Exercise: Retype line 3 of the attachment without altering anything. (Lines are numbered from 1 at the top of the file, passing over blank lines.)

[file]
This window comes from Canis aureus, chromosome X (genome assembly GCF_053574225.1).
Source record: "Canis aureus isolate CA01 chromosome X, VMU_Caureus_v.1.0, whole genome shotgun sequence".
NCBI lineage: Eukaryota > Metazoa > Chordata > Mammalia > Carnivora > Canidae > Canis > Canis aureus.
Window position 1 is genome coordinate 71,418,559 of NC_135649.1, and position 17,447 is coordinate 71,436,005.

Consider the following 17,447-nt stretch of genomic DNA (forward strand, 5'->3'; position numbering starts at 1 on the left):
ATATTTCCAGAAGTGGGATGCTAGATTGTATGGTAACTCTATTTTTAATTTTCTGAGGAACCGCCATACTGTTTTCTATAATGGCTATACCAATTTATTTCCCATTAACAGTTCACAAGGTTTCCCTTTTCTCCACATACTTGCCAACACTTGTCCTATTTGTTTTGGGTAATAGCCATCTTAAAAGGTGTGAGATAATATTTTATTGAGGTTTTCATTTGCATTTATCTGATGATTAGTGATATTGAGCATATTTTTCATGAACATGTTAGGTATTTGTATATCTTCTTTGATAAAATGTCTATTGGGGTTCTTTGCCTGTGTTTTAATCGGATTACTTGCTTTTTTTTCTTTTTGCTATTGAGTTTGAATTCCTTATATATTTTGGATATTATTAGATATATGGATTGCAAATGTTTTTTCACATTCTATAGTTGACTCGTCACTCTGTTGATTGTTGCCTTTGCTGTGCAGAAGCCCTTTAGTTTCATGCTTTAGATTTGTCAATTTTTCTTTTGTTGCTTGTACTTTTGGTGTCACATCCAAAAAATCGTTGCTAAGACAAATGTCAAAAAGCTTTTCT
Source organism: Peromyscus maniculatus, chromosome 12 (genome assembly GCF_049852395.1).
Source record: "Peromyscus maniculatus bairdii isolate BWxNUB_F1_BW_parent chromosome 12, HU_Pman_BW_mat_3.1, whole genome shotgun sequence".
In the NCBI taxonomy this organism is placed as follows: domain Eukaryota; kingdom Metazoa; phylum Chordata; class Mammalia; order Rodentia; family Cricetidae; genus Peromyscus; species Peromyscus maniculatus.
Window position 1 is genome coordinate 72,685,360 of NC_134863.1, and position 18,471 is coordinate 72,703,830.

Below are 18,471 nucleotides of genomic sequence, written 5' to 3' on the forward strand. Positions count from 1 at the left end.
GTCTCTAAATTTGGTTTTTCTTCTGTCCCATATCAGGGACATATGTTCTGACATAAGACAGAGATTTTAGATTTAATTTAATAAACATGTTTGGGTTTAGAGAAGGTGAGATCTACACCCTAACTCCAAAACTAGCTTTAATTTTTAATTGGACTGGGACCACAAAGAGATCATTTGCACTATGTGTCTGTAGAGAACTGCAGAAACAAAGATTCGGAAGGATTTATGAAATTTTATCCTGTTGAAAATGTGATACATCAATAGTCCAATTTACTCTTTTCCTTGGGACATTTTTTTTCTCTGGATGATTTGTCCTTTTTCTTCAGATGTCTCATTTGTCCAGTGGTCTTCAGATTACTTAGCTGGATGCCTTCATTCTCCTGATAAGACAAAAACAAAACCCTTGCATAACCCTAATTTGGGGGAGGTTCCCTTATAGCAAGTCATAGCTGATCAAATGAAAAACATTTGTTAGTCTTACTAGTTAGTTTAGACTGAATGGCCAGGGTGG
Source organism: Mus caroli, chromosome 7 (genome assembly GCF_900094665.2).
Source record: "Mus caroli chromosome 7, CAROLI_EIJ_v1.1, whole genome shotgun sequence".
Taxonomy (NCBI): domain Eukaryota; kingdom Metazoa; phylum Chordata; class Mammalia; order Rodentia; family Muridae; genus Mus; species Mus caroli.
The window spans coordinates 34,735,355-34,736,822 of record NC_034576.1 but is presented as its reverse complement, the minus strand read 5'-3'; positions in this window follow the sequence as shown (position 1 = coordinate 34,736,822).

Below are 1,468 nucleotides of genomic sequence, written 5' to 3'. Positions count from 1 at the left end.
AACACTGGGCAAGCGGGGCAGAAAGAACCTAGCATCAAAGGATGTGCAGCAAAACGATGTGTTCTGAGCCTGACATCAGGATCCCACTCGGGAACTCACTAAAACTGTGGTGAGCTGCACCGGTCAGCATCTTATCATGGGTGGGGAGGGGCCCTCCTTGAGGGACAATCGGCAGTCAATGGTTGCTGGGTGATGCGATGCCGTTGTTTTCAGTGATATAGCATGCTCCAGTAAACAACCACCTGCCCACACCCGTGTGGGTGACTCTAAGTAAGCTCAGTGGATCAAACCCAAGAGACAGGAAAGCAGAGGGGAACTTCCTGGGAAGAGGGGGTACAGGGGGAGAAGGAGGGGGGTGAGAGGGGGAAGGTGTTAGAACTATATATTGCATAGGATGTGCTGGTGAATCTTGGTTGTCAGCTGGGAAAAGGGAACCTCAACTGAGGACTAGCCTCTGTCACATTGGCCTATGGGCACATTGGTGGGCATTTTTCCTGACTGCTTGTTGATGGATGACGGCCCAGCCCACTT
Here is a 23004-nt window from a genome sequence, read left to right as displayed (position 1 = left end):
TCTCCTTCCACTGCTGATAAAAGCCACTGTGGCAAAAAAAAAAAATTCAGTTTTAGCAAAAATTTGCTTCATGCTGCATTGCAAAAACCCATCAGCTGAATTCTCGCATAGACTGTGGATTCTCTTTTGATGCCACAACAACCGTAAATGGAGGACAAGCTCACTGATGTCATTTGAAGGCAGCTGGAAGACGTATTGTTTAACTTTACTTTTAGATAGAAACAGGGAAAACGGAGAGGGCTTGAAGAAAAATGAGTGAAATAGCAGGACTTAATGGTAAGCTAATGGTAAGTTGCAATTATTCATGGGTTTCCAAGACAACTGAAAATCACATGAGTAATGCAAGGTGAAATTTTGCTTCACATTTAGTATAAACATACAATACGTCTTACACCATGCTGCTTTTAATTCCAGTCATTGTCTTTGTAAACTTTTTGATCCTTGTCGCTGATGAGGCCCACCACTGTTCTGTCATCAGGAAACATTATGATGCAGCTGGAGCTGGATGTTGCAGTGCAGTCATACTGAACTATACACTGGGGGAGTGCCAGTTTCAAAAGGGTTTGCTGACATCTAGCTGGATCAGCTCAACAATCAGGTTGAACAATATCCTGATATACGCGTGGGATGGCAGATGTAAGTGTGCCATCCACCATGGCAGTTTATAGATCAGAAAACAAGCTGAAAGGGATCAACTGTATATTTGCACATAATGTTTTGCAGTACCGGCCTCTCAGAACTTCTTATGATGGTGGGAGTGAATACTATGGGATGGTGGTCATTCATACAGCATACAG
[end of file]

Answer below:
NCBI lineage: Eukaryota > Metazoa > Chordata > Mammalia > Carnivora > Canidae > Canis > Canis aureus.